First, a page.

The revelation of the Wing Loong-3 concept and the upcoming H-20 bomber marks a change in the Chinese military posture. Having intercontinental ranges, China can now exercise offensive defense, from just defensive offense, especially following the planned deployment of B-52 strategic bombers to Australia.
Interestingly, photos of another sleek stealth manned fighter-bomber concept went around the internet. Commentators said the scale model was displayed at the ongoing Zhuhai Air Show, but some observers dismissed the photographs, saying they first appeared in 2013.
Called the JH-XX, experts said the project and the design were shelved as the H-20 model was finally selected.
Nevertheless, the evolution to having multiple drone designs and missiles still does hand the Chinese military a tool to change its fundamental strategic orientation.
China can now afford to be more proactive and pre-emptive from just reactionary and defensive. The drills around Taiwan in August following US Speaker Nancy Pelosi’s visit allowed China to demonstrate that it can simultaneously carry out a Taiwan operation while deterring interference from other countries.
China’s Defensive Offense
The J-20, J-11, J-16, J-10, and J-15 fighters, along with China’s advanced warships like the Type-055 and Type-52C/D, are offensive platforms. But they would be under a retaliatory realm, where China would respond to a perceived provocation by the United States or Taiwan regarding the latter’s independence efforts.
The same applies to the two other flashpoints, including the South China Sea (SCS) and the Korean Peninsula. Both Pyongyang and Beijing view the United States, South Korea, and Japan’s increasing military dalliance outside their borders as directly threatening their territorial sovereignty.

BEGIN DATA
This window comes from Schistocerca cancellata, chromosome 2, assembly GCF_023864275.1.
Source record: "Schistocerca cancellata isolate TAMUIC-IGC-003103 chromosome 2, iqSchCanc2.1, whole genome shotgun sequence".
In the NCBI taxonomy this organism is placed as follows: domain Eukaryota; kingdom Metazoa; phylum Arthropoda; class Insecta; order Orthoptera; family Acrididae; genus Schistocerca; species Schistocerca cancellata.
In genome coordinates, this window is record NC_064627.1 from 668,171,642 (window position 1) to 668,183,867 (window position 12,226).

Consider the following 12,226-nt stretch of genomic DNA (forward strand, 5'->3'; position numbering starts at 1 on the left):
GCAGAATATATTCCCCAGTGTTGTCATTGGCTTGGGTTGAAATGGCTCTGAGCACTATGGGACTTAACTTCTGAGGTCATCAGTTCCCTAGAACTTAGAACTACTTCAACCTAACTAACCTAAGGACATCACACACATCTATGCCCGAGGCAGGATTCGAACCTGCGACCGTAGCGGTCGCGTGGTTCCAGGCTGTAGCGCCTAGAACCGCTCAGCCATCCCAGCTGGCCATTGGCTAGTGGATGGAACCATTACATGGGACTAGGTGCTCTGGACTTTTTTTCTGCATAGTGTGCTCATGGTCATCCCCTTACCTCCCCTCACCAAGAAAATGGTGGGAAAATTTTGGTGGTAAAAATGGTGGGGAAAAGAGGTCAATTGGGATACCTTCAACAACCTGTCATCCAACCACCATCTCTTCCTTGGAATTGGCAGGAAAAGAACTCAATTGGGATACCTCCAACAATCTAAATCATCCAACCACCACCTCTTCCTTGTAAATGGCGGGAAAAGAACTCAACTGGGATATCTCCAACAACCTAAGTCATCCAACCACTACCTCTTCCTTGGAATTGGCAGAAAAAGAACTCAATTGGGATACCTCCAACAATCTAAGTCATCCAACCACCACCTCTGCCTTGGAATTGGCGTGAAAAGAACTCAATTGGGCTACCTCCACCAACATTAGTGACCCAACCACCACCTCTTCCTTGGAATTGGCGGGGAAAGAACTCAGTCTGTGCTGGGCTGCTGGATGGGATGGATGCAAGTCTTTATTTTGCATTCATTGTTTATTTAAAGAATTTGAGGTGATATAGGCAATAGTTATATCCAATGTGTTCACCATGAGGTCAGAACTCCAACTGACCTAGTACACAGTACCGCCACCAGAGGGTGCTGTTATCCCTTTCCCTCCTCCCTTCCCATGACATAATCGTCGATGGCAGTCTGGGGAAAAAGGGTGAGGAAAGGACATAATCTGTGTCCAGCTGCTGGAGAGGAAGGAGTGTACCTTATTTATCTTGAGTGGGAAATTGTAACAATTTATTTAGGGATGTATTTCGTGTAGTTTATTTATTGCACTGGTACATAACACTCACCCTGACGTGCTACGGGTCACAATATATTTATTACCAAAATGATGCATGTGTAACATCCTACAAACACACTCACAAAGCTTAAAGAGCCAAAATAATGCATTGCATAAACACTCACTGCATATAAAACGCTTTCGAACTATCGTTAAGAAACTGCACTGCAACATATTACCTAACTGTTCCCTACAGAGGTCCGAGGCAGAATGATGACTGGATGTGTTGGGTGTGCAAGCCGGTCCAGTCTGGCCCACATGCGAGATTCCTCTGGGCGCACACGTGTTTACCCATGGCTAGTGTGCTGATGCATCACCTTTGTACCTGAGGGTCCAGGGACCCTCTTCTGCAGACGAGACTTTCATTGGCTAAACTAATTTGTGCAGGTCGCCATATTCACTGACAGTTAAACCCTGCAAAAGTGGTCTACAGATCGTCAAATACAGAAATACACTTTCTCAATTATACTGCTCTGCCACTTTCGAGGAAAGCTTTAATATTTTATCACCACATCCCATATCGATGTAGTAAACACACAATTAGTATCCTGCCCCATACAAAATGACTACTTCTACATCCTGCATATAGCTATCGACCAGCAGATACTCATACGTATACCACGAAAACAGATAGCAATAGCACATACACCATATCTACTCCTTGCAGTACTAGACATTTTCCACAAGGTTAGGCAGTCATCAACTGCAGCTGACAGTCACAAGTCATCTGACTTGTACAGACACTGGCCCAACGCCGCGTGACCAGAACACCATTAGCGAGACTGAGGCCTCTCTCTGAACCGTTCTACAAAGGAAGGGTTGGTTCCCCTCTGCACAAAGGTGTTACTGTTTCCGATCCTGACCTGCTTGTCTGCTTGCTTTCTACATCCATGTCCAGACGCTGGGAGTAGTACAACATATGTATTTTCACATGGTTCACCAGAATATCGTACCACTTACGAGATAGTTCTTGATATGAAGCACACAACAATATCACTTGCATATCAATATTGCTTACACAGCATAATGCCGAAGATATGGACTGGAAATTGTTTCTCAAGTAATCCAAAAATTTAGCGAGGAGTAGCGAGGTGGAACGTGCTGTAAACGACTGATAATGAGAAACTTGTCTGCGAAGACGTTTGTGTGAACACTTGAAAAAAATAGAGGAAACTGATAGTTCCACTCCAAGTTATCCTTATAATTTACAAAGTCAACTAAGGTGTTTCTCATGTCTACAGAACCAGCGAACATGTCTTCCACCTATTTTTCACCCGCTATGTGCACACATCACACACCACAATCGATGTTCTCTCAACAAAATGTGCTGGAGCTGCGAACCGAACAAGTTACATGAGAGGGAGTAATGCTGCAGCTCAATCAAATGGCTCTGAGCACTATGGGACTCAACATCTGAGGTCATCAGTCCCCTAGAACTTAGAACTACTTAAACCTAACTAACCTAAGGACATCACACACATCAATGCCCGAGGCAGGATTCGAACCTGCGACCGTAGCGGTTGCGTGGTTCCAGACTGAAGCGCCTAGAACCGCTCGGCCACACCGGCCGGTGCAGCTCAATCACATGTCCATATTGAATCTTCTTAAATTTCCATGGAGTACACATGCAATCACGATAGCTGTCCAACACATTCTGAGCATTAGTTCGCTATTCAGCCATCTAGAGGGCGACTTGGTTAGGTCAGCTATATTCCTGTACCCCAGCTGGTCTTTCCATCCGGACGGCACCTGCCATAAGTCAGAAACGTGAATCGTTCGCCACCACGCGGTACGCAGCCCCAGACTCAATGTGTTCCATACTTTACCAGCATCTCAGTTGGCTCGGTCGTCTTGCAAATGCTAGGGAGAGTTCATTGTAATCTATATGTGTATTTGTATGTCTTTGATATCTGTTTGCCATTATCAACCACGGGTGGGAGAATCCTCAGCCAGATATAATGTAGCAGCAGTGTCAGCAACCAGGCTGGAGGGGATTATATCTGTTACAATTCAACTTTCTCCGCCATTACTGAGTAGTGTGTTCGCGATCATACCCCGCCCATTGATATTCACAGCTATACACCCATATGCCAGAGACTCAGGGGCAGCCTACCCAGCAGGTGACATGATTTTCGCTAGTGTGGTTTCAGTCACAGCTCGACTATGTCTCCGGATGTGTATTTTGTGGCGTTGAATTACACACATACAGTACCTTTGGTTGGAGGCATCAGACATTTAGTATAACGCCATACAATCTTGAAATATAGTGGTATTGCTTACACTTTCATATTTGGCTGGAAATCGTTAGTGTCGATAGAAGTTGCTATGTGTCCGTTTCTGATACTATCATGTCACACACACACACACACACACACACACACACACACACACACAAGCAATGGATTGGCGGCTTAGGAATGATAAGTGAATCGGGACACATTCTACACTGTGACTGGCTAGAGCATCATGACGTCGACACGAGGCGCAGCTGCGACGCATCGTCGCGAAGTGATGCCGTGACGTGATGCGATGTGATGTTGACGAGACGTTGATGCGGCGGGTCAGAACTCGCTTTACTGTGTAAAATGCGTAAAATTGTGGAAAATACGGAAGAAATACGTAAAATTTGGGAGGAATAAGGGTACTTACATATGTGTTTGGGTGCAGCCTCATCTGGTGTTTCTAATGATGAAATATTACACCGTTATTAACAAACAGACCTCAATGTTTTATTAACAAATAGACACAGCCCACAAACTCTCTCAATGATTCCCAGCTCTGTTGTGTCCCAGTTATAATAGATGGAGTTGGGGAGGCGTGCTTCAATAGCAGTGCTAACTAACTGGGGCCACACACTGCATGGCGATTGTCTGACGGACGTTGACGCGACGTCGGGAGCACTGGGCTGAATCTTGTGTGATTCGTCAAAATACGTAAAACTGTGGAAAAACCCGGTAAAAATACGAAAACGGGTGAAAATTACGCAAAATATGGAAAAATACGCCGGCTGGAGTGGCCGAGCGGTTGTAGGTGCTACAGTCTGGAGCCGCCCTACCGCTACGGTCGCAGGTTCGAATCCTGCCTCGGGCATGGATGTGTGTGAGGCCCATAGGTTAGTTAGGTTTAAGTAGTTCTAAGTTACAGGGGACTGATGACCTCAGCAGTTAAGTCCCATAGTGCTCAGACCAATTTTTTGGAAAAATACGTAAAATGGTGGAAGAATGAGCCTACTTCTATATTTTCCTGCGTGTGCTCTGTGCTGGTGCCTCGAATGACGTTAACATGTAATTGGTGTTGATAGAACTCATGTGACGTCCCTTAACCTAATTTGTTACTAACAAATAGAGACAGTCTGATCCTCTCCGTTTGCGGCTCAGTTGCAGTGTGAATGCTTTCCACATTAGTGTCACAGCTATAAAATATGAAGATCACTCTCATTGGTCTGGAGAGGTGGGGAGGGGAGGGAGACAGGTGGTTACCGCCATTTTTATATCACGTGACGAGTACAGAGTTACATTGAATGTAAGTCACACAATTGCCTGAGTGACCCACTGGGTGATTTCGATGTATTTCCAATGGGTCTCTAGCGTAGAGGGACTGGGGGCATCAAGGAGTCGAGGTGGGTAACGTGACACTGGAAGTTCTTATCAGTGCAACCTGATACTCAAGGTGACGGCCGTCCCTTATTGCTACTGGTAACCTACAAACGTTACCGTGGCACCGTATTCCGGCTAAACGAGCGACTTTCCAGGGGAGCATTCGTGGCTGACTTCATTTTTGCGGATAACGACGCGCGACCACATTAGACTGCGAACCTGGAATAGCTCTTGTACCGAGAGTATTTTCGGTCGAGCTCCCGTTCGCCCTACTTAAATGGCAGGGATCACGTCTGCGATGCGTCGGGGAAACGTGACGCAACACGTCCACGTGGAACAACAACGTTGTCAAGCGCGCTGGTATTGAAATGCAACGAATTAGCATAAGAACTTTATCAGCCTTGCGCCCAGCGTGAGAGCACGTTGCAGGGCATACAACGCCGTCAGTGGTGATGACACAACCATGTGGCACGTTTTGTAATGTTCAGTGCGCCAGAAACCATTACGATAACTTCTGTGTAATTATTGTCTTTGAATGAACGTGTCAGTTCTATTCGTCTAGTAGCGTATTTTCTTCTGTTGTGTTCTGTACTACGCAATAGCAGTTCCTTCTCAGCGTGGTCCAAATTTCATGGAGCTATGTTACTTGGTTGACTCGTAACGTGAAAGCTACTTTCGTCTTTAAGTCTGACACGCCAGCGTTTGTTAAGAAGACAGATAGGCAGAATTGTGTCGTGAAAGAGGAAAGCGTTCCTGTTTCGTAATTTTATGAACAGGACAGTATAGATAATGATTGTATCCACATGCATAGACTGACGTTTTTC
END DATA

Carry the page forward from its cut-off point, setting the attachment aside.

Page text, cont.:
Even China’s range of ballistic missiles can be used to pre-emptively take out US and Australian naval assets in the first and second island chains.
The DF-16 short-range ballistic missile (SRBM) can reach 1000 kilometers, bringing all the first island chain targets within reach. The 1,500-2,000 kilometers range DF-21D ‘carrier killer’ anti-ship ballistic missile (ASBM) can hit the second island chains and any approaching US naval flotilla.
The DF-26 intermedia-range ballistic missile (IRBM) can reach 3,500 kilometers, hitting the most crucial yet farthest US naval base in the western Pacific – Guam.
The People’s Liberation Army Air Force (PLAAF) is also defensive-oriented, where its offensive platforms lean heavily towards “defense of the Chinese motherland/mainland.”
The J-15 of the People’s Liberation Army Navy (PLAN) and its three carriers, too, are mostly just another line of defense along the coasts after its anti-access/area-denial (A2/AD) weapons.
The H-6K/N series of strategic bombers have a long-range, and recent CG videos show them controlling FH-97 loyal wingmen drones. It would strike incoming enemy ships between the second and third island chains with Anti-Ship Missiles (AShM).
With a range believed to be around 5,954 kilometers (3,700 miles), it can significantly extend the reach of its 289-kilometer range (180 miles) CM-401 ASBM or YJ-12 AShM (range 400 kilometers/250 miles).
Simply said, this has been widely believed to be China’s ‘active defense’ doctrine, where it would “maintain offensive actions at operational and tactical levels while retaining a defensive posture at the strategic level” (Tactically Offensive and Strategically Defensive).
New & Upcoming Drones Jets Allow ‘Active Offense’?
But the stealth H-20, the concept Wing Loong-3 (range 10,000 kilometers), the CH-7′ Soaring Dragon’ (7,000 kilometers), and the supposed fighter-bomber JH-XX complete China’s layered defense of various air, sea, and, missile platforms.
Each has varying ranges, covering all the gaps needed for a robust defense to push back and defeat attacking adversaries – not just fight them to a stalemate.